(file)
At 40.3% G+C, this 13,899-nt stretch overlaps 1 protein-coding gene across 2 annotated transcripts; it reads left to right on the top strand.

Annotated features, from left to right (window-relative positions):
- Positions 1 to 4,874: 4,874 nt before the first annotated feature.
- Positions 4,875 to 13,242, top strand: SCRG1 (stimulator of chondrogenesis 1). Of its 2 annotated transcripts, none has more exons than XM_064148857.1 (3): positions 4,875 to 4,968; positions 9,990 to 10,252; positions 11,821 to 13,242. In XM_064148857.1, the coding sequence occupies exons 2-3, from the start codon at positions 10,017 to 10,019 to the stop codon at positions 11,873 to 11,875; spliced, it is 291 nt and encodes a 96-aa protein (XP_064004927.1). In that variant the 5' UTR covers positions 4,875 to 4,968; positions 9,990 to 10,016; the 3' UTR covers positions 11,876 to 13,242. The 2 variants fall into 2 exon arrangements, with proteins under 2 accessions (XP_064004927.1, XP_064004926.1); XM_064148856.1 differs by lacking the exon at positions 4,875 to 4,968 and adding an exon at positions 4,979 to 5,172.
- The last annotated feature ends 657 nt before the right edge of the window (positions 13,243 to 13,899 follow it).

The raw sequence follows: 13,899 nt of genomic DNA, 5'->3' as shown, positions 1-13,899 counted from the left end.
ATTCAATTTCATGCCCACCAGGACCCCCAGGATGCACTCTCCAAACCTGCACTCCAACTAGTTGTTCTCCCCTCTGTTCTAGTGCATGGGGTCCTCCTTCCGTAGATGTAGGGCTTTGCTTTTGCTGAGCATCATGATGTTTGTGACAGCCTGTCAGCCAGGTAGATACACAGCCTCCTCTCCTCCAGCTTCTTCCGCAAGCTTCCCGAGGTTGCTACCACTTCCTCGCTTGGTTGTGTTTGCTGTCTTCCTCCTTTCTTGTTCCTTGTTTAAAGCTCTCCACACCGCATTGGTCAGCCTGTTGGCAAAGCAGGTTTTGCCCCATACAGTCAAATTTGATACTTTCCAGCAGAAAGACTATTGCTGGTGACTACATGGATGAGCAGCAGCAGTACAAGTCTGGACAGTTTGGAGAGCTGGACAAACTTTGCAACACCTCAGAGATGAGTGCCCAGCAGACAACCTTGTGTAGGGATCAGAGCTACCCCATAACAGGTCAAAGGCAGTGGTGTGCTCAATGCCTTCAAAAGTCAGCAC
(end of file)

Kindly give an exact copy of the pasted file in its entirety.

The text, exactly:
At 40.3% G+C, this 13,899-nt stretch overlaps 1 protein-coding gene across 2 annotated transcripts; it reads left to right on the top strand.

Annotated features, from left to right (window-relative positions):
- Positions 1 to 4,874: 4,874 nt before the first annotated feature.
- Positions 4,875 to 13,242, top strand: SCRG1 (stimulator of chondrogenesis 1). Of its 2 annotated transcripts, none has more exons than XM_064148857.1 (3): positions 4,875 to 4,968; positions 9,990 to 10,252; positions 11,821 to 13,242. In XM_064148857.1, the coding sequence occupies exons 2-3, from the start codon at positions 10,017 to 10,019 to the stop codon at positions 11,873 to 11,875; spliced, it is 291 nt and encodes a 96-aa protein (XP_064004927.1). In that variant the 5' UTR covers positions 4,875 to 4,968; positions 9,990 to 10,016; the 3' UTR covers positions 11,876 to 13,242. The 2 variants fall into 2 exon arrangements, with proteins under 2 accessions (XP_064004927.1, XP_064004926.1); XM_064148856.1 differs by lacking the exon at positions 4,875 to 4,968 and adding an exon at positions 4,979 to 5,172.
- The last annotated feature ends 657 nt before the right edge of the window (positions 13,243 to 13,899 follow it).

The raw sequence follows: 13,899 nt of genomic DNA, 5'->3' as shown, positions 1-13,899 counted from the left end.
ATTCAATTTCATGCCCACCAGGACCCCCAGGATGCACTCTCCAAACCTGCACTCCAACTAGTTGTTCTCCCCTCTGTTCTAGTGCATGGGGTCCTCCTTCCGTAGATGTAGGGCTTTGCTTTTGCTGAGCATCATGATGTTTGTGACAGCCTGTCAGCCAGGTAGATACACAGCCTCCTCTCCTCCAGCTTCTTCCGCAAGCTTCCCGAGGTTGCTACCACTTCCTCGCTTGGTTGTGTTTGCTGTCTTCCTCCTTTCTTGTTCCTTGTTTAAAGCTCTCCACACCGCATTGGTCAGCCTGTTGGCAAAGCAGGTTTTGCCCCATACAGTCAAATTTGATACTTTCCAGCAGAAAGACTATTGCTGGTGACTACATGGATGAGCAGCAGCAGTACAAGTCTGGACAGTTTGGAGAGCTGGACAAACTTTGCAACACCTCAGAGATGAGTGCCCAGCAGACAACCTTGTGTAGGGATCAGAGCTACCCCATAACAGGTCAAAGGCAGTGGTGTGCTCAATGCCTTCAAAAGTCAGCAC